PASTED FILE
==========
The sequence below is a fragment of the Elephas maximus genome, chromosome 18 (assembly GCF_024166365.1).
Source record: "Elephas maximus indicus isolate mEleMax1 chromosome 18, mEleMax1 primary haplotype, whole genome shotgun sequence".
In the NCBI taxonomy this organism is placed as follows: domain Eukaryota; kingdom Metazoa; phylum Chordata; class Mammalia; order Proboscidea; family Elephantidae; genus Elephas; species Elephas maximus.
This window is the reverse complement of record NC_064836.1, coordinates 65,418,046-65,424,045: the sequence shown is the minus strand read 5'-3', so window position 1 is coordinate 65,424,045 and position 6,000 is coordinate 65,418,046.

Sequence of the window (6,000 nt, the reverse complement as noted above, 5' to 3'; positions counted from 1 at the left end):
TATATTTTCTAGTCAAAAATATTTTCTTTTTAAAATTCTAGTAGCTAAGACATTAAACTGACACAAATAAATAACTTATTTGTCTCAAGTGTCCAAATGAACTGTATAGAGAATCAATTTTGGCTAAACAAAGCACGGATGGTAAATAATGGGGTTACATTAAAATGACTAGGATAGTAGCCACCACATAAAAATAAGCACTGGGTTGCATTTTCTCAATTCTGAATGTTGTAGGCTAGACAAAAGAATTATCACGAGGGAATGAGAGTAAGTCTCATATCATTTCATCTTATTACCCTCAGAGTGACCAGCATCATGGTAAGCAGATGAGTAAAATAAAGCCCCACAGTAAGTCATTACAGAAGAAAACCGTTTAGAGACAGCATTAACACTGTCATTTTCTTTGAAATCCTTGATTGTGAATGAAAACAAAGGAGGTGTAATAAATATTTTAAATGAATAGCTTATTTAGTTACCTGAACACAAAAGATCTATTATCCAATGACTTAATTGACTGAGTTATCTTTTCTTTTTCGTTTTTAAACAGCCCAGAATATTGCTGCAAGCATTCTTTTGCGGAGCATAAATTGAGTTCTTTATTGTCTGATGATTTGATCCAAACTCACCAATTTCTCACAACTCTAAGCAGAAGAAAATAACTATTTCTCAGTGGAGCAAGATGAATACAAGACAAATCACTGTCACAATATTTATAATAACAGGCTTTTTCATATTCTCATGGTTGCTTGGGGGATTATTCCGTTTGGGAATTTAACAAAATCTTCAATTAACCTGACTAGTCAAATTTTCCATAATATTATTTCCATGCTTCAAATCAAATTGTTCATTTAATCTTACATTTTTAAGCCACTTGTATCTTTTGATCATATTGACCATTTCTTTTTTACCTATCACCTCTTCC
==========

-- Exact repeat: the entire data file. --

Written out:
The sequence below is a fragment of the Elephas maximus genome, chromosome 18 (assembly GCF_024166365.1).
Source record: "Elephas maximus indicus isolate mEleMax1 chromosome 18, mEleMax1 primary haplotype, whole genome shotgun sequence".
In the NCBI taxonomy this organism is placed as follows: domain Eukaryota; kingdom Metazoa; phylum Chordata; class Mammalia; order Proboscidea; family Elephantidae; genus Elephas; species Elephas maximus.
This window is the reverse complement of record NC_064836.1, coordinates 65,418,046-65,424,045: the sequence shown is the minus strand read 5'-3', so window position 1 is coordinate 65,424,045 and position 6,000 is coordinate 65,418,046.

Sequence of the window (6,000 nt, the reverse complement as noted above, 5' to 3'; positions counted from 1 at the left end):
TATATTTTCTAGTCAAAAATATTTTCTTTTTAAAATTCTAGTAGCTAAGACATTAAACTGACACAAATAAATAACTTATTTGTCTCAAGTGTCCAAATGAACTGTATAGAGAATCAATTTTGGCTAAACAAAGCACGGATGGTAAATAATGGGGTTACATTAAAATGACTAGGATAGTAGCCACCACATAAAAATAAGCACTGGGTTGCATTTTCTCAATTCTGAATGTTGTAGGCTAGACAAAAGAATTATCACGAGGGAATGAGAGTAAGTCTCATATCATTTCATCTTATTACCCTCAGAGTGACCAGCATCATGGTAAGCAGATGAGTAAAATAAAGCCCCACAGTAAGTCATTACAGAAGAAAACCGTTTAGAGACAGCATTAACACTGTCATTTTCTTTGAAATCCTTGATTGTGAATGAAAACAAAGGAGGTGTAATAAATATTTTAAATGAATAGCTTATTTAGTTACCTGAACACAAAAGATCTATTATCCAATGACTTAATTGACTGAGTTATCTTTTCTTTTTCGTTTTTAAACAGCCCAGAATATTGCTGCAAGCATTCTTTTGCGGAGCATAAATTGAGTTCTTTATTGTCTGATGATTTGATCCAAACTCACCAATTTCTCACAACTCTAAGCAGAAGAAAATAACTATTTCTCAGTGGAGCAAGATGAATACAAGACAAATCACTGTCACAATATTTATAATAACAGGCTTTTTCATATTCTCATGGTTGCTTGGGGGATTATTCCGTTTGGGAATTTAACAAAATCTTCAATTAACCTGACTAGTCAAATTTTCCATAATATTATTTCCATGCTTCAAATCAAATTGTTCATTTAATCTTACATTTTTAAGCCACTTGTATCTTTTGATCATATTGACCATTTCTTTTTTACCTATCACCTCTTCC